Some of us have raised objections for the last two years on President Obama’s conflicting positions on gay rights. Now, White House Spokesman Jay Carney was able to nail down concretely the President’s position on gay marriage: he is still “grappling” with it.
The President’s position on gay rights have been so conflicted as to be incomprehensible. For two years, his Administration opposed challenges to the Don’t Ask, Don’t Tell policy by adopting extreme arguments that denied arguments of constitutional protections based on sexual orientation and insisting that the military had the right to discharge people solely because they are known to be gay or lesbian. Notably, the Administration has always opposed claims that sexual orientation should be afforded the same type of protection as gender.
This week, Obama switched his position on DOMA and decided that, after two years of defending the law, his Administration would no longer argue for its constitutionality. Critics noted that this decision seemed driven more by politics than principle since the Administration waited until after the mid-term elections to take the position on the constitutional issue.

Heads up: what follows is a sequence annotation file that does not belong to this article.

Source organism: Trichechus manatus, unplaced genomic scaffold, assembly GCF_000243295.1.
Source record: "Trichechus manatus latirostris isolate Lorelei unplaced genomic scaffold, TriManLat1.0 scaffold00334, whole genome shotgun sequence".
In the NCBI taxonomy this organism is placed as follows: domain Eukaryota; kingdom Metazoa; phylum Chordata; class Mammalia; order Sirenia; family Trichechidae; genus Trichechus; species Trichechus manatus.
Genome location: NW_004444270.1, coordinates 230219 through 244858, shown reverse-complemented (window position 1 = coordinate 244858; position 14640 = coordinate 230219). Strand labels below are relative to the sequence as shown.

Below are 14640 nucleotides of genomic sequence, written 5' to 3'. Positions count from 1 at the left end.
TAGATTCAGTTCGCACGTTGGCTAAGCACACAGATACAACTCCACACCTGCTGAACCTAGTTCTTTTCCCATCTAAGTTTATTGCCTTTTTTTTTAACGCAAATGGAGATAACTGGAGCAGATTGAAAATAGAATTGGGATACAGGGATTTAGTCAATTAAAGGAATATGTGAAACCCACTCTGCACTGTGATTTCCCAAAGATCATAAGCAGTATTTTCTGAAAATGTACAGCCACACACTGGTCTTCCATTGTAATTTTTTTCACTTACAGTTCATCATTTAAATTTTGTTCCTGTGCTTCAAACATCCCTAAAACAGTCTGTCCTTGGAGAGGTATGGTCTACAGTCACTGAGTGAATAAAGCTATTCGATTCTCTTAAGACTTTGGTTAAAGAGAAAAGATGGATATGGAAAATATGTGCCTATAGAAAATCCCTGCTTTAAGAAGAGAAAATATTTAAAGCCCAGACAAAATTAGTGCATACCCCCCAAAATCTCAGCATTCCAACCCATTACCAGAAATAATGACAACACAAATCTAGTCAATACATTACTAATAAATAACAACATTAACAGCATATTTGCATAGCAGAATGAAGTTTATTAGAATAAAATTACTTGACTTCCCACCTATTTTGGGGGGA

Holder’s explanation for switching sides was forced and unconvincing. He notably, however, did not endorse arguments for added constitutional protections akin to gender. Instead, he focused entirely on the lowest rational basis test.
In his statement, Carney would only say that Obama viewed the Defense of Marriage Act as “unnecessary and unfair.” However, the White House refused to say that this was a recognition of the right to same-sex marriage. It is just “unnecessary and unfair.” That puts same-sex marriage in the same category of other “unnecessary” acts like some redundant farm subsidy or denial of ERISA benefits.
The message may seem confusing and jumbled but it is not. The Administration does not accept that gays and lesbians have a constitutional right to marriage. It is only if you reject the constitutional claim that you are left like Hamlet on the Potomac — “grappling” with whether to recognize same-sex marriage as a matter of fairness . . . or politics.